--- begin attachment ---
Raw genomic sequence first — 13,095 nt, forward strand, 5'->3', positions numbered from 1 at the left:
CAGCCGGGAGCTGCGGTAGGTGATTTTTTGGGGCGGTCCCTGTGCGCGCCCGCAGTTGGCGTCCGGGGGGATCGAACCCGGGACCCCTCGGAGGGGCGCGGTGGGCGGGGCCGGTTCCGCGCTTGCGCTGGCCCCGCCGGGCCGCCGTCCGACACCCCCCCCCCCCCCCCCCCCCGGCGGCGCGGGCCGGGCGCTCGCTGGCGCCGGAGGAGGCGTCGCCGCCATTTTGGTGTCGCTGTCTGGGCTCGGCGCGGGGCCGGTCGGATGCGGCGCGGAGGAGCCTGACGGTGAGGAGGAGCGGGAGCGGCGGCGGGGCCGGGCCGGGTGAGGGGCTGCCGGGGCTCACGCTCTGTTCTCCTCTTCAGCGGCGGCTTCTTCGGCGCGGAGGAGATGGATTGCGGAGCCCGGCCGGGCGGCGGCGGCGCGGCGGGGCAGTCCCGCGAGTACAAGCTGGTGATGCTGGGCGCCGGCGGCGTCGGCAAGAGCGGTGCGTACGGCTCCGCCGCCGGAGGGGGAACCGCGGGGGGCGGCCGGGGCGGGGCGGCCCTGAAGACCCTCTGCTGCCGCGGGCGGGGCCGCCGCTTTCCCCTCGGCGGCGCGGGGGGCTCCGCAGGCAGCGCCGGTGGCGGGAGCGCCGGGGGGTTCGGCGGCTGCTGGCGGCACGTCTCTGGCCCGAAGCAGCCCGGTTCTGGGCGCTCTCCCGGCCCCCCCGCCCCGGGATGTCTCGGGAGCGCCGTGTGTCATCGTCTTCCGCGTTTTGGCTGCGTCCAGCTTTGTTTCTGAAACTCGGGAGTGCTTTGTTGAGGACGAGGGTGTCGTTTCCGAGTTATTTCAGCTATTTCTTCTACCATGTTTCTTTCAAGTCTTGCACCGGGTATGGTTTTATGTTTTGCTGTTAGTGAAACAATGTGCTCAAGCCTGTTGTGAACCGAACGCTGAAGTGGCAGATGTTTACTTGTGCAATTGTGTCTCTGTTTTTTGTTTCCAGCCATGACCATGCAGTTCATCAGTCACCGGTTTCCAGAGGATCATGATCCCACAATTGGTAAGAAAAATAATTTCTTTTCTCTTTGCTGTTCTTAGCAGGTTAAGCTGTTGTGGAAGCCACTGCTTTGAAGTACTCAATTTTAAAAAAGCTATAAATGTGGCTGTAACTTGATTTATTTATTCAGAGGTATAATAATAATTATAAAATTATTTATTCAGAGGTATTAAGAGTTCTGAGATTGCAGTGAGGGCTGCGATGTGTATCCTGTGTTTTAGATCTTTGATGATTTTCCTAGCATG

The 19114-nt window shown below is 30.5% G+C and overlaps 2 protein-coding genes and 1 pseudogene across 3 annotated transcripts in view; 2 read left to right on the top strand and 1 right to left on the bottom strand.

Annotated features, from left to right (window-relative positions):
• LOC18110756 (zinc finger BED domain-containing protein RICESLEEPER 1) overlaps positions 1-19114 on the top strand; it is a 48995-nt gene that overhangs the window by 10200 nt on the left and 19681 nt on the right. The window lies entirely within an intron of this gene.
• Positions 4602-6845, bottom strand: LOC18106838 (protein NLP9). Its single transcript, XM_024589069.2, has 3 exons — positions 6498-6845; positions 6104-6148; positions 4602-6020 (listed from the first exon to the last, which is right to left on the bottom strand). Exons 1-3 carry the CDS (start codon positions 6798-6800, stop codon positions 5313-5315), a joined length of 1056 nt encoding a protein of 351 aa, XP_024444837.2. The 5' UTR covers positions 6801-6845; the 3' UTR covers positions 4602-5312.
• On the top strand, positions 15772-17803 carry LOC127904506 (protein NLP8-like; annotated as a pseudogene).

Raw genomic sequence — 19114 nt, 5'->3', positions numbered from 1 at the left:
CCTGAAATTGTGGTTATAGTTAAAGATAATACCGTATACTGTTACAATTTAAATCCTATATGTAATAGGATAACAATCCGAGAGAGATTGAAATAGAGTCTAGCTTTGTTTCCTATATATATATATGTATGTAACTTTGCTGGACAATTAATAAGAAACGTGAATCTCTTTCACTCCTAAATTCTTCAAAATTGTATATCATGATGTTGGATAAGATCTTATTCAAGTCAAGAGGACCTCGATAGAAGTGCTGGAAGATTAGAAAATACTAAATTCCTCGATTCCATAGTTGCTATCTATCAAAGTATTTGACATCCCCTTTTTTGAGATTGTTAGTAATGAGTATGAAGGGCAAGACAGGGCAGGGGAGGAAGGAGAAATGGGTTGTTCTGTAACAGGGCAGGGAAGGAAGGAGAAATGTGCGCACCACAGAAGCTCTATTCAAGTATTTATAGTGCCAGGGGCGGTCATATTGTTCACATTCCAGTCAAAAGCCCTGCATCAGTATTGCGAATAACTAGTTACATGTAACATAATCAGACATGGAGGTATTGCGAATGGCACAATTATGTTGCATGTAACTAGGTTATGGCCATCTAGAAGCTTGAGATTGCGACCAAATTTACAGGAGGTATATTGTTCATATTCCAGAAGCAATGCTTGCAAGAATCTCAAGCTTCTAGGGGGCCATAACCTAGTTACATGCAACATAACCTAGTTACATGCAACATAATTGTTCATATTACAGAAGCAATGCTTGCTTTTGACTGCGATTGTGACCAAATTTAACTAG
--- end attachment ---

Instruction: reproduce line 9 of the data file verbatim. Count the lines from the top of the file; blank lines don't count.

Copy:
CCTGAAATTGTGGTTATAGTTAAAGATAATACCGTATACTGTTACAATTTAAATCCTATATGTAATAGGATAACAATCCGAGAGAGATTGAAATAGAGTCTAGCTTTGTTTCCTATATATATATATGTATGTAACTTTGCTGGACAATTAATAAGAAACGTGAATCTCTTTCACTCCTAAATTCTTCAAAATTGTATATCATGATGTTGGATAAGATCTTATTCAAGTCAAGAGGACCTCGATAGAAGTGCTGGAAGATTAGAAAATACTAAATTCCTCGATTCCATAGTTGCTATCTATCAAAGTATTTGACATCCCCTTTTTTGAGATTGTTAGTAATGAGTATGAAGGGCAAGACAGGGCAGGGGAGGAAGGAGAAATGGGTTGTTCTGTAACAGGGCAGGGAAGGAAGGAGAAATGTGCGCACCACAGAAGCTCTATTCAAGTATTTATAGTGCCAGGGGCGGTCATATTGTTCACATTCCAGTCAAAAGCCCTGCATCAGTATTGCGAATAACTAGTTACATGTAACATAATCAGACATGGAGGTATTGCGAATGGCACAATTATGTTGCATGTAACTAGGTTATGGCCATCTAGAAGCTTGAGATTGCGACCAAATTTACAGGAGGTATATTGTTCATATTCCAGAAGCAATGCTTGCAAGAATCTCAAGCTTCTAGGGGGCCATAACCTAGTTACATGCAACATAACCTAGTTACATGCAACATAATTGTTCATATTACAGAAGCAATGCTTGCTTTTGACTGCGATTGTGACCAAATTTAACTAG